Notice that a couple of the figures are bent at the neck and the body; this is not possible on the “real” figures. And the real figures don’t have working elbows.

Here are some side-view poses:


Conventionally, the faces are relatively simple but allow some expressiveness; here are some examples (using standard shapes):


Here are some notes:

  • I’m using the conventional yellow skin tone (except when I want an ethnic appearance). You  may choose another color for “white” characters but the yellow adds to the authenticity.
  • Faces are conventionally created with black lines (with some exceptions).
  • The top row uses a solid circle for eyes; the second uses an oval eye with a highlight. Both kinds of eyes showed up in my research; the non-highlighted version may be a feature of earlier figures.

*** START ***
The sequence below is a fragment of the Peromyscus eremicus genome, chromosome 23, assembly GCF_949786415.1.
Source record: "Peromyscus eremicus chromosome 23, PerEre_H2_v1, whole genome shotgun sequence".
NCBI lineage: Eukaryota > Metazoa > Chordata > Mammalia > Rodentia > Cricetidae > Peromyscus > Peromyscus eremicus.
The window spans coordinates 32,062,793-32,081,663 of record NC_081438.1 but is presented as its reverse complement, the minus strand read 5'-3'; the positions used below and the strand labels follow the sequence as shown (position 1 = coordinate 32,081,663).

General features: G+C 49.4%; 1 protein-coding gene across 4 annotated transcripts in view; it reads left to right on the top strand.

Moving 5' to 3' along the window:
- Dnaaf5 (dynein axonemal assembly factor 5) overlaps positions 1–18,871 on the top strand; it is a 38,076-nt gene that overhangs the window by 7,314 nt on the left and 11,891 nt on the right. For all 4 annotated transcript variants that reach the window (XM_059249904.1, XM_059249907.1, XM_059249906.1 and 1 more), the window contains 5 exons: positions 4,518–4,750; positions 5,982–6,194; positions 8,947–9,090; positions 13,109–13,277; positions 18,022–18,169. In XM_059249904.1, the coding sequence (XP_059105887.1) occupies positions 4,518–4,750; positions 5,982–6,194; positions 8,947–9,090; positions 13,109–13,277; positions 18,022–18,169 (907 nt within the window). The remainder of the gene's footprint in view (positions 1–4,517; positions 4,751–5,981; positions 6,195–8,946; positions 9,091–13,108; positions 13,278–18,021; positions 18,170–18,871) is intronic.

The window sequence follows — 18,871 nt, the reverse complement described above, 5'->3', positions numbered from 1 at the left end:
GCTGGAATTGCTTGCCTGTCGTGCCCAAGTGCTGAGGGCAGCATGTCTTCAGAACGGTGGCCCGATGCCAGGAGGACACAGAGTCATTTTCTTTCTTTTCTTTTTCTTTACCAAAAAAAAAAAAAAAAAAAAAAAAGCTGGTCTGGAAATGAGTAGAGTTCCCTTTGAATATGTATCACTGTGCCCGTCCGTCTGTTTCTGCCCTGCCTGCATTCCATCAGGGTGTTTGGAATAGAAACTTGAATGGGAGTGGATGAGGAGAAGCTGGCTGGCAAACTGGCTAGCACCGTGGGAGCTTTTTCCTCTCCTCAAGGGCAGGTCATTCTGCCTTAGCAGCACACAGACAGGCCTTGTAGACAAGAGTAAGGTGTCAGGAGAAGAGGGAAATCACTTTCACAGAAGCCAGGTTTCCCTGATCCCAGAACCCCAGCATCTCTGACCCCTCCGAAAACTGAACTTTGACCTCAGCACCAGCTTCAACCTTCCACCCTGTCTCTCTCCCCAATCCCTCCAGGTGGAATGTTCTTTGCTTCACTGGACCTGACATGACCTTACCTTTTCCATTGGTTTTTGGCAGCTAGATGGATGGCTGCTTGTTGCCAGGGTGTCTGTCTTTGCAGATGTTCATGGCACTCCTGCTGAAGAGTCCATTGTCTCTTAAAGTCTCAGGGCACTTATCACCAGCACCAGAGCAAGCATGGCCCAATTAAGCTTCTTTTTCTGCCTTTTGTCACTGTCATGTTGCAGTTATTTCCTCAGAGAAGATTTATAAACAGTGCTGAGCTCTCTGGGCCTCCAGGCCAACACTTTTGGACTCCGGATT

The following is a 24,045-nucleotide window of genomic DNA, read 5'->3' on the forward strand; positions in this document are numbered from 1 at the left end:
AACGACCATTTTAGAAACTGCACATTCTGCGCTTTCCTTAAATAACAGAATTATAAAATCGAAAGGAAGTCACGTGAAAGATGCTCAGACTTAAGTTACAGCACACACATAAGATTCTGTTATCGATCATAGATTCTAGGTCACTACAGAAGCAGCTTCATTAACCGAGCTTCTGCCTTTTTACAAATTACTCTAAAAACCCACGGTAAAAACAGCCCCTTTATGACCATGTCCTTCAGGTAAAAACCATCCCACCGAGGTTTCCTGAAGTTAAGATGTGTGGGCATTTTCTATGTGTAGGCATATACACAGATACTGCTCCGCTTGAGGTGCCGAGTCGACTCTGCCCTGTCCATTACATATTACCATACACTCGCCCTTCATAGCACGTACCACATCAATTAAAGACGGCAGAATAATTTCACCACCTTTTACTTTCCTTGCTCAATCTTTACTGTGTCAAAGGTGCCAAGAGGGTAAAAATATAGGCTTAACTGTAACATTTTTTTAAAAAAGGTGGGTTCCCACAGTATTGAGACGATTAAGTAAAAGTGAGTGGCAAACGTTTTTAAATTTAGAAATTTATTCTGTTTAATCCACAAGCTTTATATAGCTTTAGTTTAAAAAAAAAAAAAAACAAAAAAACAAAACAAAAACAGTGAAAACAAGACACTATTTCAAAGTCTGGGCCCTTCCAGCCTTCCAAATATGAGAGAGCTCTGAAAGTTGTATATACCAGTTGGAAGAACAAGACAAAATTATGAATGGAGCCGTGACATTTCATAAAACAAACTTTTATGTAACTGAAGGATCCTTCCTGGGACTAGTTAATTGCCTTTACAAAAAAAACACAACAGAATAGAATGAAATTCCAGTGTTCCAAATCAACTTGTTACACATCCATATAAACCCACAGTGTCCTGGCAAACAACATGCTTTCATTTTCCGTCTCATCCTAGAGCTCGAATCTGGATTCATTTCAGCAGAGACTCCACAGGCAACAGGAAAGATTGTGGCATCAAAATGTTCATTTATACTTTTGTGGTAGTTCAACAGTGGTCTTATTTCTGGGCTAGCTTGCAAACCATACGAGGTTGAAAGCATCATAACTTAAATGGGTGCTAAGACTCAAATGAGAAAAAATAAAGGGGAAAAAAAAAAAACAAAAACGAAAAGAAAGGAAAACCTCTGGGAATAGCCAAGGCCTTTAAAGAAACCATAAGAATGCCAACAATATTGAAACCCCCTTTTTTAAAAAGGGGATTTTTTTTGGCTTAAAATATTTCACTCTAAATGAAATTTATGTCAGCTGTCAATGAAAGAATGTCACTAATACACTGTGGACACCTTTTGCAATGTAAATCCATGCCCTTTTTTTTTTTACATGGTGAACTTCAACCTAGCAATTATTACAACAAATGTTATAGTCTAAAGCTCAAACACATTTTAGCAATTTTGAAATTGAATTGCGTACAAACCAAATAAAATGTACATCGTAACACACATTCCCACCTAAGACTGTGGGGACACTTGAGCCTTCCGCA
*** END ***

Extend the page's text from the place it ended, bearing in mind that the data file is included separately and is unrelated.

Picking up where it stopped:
• The second row also adds eyebrows – these are essential for creating a variety of expressions.

Because the faces are relatively flat, and there are no ears, the side views are limited:


You may want to “fix” this; I have chosen to keep this characteristic and not struggle with putting too much detail in the side views.

Here are some more faces and expressions:


The last row includes some comic book conventions (sweat drops, “steam” line, thought bubble). See my post on expressions for more on this.

Identifying individual characters in your story involves hair, costume and maybe a prop or two. Here are some hair styles created with standard shapes:


The first style is created by Subtracting a Rectangle from an Oval. The others use rotated and overlapping shapes. Here are some profiles:


Costumes distinguish characters and sometimes specify their roles. Here’s a “guy:”


Costumes are created by adding fill color to the body parts and adding additional shapes (the cap, for example). Here’s a business man: